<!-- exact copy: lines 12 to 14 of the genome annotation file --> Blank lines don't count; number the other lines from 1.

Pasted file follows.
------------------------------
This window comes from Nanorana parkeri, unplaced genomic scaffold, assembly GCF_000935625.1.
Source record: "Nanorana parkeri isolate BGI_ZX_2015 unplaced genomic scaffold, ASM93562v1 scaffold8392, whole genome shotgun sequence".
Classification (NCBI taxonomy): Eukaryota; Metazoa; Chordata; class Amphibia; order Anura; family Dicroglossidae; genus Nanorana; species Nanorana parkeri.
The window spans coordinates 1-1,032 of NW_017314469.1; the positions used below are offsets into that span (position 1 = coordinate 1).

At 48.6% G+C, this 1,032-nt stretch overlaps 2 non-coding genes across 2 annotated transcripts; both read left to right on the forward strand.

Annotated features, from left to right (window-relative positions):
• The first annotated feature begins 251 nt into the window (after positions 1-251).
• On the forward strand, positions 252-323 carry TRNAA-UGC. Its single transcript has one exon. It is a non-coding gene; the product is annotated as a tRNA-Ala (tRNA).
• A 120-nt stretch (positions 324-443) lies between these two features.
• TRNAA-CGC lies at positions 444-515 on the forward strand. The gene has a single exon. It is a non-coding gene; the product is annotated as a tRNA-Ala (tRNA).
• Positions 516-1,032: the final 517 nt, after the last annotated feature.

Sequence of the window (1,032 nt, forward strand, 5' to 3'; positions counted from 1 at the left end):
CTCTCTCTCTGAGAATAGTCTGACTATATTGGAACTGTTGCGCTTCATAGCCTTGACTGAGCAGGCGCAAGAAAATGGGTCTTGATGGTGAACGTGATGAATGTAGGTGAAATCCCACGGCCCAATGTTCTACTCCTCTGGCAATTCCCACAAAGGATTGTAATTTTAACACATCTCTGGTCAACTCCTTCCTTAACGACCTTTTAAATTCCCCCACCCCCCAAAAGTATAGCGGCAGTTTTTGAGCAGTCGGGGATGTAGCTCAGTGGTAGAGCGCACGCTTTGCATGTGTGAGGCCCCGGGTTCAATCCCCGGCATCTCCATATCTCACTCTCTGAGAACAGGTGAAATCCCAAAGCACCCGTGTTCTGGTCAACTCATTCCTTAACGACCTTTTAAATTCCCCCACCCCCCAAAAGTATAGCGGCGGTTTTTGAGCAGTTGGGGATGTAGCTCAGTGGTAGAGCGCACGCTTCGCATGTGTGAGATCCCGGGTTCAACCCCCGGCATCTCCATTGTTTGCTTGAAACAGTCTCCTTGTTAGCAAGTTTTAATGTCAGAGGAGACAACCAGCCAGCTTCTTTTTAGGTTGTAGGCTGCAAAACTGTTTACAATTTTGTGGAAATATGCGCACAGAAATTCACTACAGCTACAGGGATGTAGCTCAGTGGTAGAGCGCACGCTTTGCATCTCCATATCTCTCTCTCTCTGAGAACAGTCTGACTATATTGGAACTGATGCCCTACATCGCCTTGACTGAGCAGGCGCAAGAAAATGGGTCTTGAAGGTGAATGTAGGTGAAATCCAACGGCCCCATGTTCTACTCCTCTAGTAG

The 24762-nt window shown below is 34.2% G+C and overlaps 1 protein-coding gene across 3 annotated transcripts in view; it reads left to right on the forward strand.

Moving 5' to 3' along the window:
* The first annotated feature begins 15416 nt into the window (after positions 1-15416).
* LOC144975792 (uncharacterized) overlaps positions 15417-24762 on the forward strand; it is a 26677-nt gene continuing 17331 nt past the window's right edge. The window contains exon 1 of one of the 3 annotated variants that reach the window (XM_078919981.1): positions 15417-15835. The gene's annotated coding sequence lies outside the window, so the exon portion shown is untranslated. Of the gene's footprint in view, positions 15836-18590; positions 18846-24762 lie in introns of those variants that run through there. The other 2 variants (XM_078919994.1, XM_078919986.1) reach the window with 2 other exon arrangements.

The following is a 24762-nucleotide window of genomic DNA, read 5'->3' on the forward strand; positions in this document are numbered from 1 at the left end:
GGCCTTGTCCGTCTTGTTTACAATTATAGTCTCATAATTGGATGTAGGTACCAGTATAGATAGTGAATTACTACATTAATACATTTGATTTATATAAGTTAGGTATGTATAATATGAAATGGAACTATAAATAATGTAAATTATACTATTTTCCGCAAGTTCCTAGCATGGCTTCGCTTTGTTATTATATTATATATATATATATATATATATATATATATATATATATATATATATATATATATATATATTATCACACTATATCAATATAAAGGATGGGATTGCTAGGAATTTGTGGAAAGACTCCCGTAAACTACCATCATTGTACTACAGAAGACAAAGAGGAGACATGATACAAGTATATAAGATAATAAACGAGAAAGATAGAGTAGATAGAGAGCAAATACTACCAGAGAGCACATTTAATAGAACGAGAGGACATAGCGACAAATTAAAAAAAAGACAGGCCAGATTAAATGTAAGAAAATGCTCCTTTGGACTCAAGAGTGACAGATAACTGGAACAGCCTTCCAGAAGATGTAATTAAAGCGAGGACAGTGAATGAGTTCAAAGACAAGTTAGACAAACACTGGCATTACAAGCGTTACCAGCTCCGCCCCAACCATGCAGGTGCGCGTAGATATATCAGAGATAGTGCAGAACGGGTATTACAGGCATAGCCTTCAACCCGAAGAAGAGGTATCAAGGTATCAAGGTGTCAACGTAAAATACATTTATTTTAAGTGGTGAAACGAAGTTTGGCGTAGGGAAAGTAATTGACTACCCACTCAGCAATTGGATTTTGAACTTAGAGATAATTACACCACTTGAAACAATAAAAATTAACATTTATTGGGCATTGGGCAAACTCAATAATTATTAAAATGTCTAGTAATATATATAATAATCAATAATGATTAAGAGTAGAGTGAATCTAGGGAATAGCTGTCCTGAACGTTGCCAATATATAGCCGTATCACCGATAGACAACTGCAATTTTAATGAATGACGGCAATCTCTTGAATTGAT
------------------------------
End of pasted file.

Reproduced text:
Sequence of the window (1,032 nt, forward strand, 5' to 3'; positions counted from 1 at the left end):
CTCTCTCTCTGAGAATAGTCTGACTATATTGGAACTGTTGCGCTTCATAGCCTTGACTGAGCAGGCGCAAGAAAATGGGTCTTGATGGTGAACGTGATGAATGTAGGTGAAATCCCACGGCCCAATGTTCTACTCCTCTGGCAATTCCCACAAAGGATTGTAATTTTAACACATCTCTGGTCAACTCCTTCCTTAACGACCTTTTAAATTCCCCCACCCCCCAAAAGTATAGCGGCAGTTTTTGAGCAGTCGGGGATGTAGCTCAGTGGTAGAGCGCACGCTTTGCATGTGTGAGGCCCCGGGTTCAATCCCCGGCATCTCCATATCTCACTCTCTGAGAACAGGTGAAATCCCAAAGCACCCGTGTTCTGGTCAACTCATTCCTTAACGACCTTTTAAATTCCCCCACCCCCCAAAAGTATAGCGGCGGTTTTTGAGCAGTTGGGGATGTAGCTCAGTGGTAGAGCGCACGCTTCGCATGTGTGAGATCCCGGGTTCAACCCCCGGCATCTCCATTGTTTGCTTGAAACAGTCTCCTTGTTAGCAAGTTTTAATGTCAGAGGAGACAACCAGCCAGCTTCTTTTTAGGTTGTAGGCTGCAAAACTGTTTACAATTTTGTGGAAATATGCGCACAGAAATTCACTACAGCTACAGGGATGTAGCTCAGTGGTAGAGCGCACGCTTTGCATCTCCATATCTCTCTCTCTCTGAGAACAGTCTGACTATATTGGAACTGATGCCCTACATCGCCTTGACTGAGCAGGCGCAAGAAAATGGGTCTTGAAGGTGAATGTAGGTGAAATCCAACGGCCCCATGTTCTACTCCTCTAGTAG

The 24762-nt window shown below is 34.2% G+C and overlaps 1 protein-coding gene across 3 annotated transcripts in view; it reads left to right on the forward strand.